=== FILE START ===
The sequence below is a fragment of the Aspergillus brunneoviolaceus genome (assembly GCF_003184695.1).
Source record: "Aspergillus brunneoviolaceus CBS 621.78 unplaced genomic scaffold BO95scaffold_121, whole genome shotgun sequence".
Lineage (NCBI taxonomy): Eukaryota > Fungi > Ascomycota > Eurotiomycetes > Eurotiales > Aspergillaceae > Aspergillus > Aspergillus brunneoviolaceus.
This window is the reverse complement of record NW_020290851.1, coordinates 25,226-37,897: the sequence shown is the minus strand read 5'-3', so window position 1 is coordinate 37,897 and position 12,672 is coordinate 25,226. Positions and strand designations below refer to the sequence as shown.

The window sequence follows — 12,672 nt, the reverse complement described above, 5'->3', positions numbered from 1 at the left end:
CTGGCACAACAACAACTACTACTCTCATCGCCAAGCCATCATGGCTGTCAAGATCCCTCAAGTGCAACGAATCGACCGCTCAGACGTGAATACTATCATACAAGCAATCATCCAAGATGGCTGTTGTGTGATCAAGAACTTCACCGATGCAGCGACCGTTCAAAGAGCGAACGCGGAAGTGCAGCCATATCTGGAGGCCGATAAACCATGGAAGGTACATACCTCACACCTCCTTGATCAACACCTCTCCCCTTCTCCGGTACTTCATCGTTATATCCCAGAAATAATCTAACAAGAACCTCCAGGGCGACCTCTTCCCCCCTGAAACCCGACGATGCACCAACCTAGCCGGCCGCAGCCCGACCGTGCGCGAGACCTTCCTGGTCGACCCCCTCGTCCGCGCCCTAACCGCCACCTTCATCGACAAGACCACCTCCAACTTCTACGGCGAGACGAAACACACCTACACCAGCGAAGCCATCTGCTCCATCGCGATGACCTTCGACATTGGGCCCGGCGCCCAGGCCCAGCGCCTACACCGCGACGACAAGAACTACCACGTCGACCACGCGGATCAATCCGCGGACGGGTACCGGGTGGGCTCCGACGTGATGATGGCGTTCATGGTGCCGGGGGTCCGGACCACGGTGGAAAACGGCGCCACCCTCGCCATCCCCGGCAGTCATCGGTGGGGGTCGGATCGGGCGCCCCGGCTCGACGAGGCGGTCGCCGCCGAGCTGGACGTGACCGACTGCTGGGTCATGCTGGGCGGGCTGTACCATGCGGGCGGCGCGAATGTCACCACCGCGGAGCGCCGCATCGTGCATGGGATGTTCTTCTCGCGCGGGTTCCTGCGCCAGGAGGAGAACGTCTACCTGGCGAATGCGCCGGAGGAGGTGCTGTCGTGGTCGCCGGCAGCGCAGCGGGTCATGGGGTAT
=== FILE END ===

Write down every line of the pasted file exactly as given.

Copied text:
The sequence below is a fragment of the Aspergillus brunneoviolaceus genome (assembly GCF_003184695.1).
Source record: "Aspergillus brunneoviolaceus CBS 621.78 unplaced genomic scaffold BO95scaffold_121, whole genome shotgun sequence".
Lineage (NCBI taxonomy): Eukaryota > Fungi > Ascomycota > Eurotiomycetes > Eurotiales > Aspergillaceae > Aspergillus > Aspergillus brunneoviolaceus.
This window is the reverse complement of record NW_020290851.1, coordinates 25,226-37,897: the sequence shown is the minus strand read 5'-3', so window position 1 is coordinate 37,897 and position 12,672 is coordinate 25,226. Positions and strand designations below refer to the sequence as shown.

The window sequence follows — 12,672 nt, the reverse complement described above, 5'->3', positions numbered from 1 at the left end:
CTGGCACAACAACAACTACTACTCTCATCGCCAAGCCATCATGGCTGTCAAGATCCCTCAAGTGCAACGAATCGACCGCTCAGACGTGAATACTATCATACAAGCAATCATCCAAGATGGCTGTTGTGTGATCAAGAACTTCACCGATGCAGCGACCGTTCAAAGAGCGAACGCGGAAGTGCAGCCATATCTGGAGGCCGATAAACCATGGAAGGTACATACCTCACACCTCCTTGATCAACACCTCTCCCCTTCTCCGGTACTTCATCGTTATATCCCAGAAATAATCTAACAAGAACCTCCAGGGCGACCTCTTCCCCCCTGAAACCCGACGATGCACCAACCTAGCCGGCCGCAGCCCGACCGTGCGCGAGACCTTCCTGGTCGACCCCCTCGTCCGCGCCCTAACCGCCACCTTCATCGACAAGACCACCTCCAACTTCTACGGCGAGACGAAACACACCTACACCAGCGAAGCCATCTGCTCCATCGCGATGACCTTCGACATTGGGCCCGGCGCCCAGGCCCAGCGCCTACACCGCGACGACAAGAACTACCACGTCGACCACGCGGATCAATCCGCGGACGGGTACCGGGTGGGCTCCGACGTGATGATGGCGTTCATGGTGCCGGGGGTCCGGACCACGGTGGAAAACGGCGCCACCCTCGCCATCCCCGGCAGTCATCGGTGGGGGTCGGATCGGGCGCCCCGGCTCGACGAGGCGGTCGCCGCCGAGCTGGACGTGACCGACTGCTGGGTCATGCTGGGCGGGCTGTACCATGCGGGCGGCGCGAATGTCACCACCGCGGAGCGCCGCATCGTGCATGGGATGTTCTTCTCGCGCGGGTTCCTGCGCCAGGAGGAGAACGTCTACCTGGCGAATGCGCCGGAGGAGGTGCTGTCGTGGTCGCCGGCAGCGCAGCGGGTCATGGGGTAT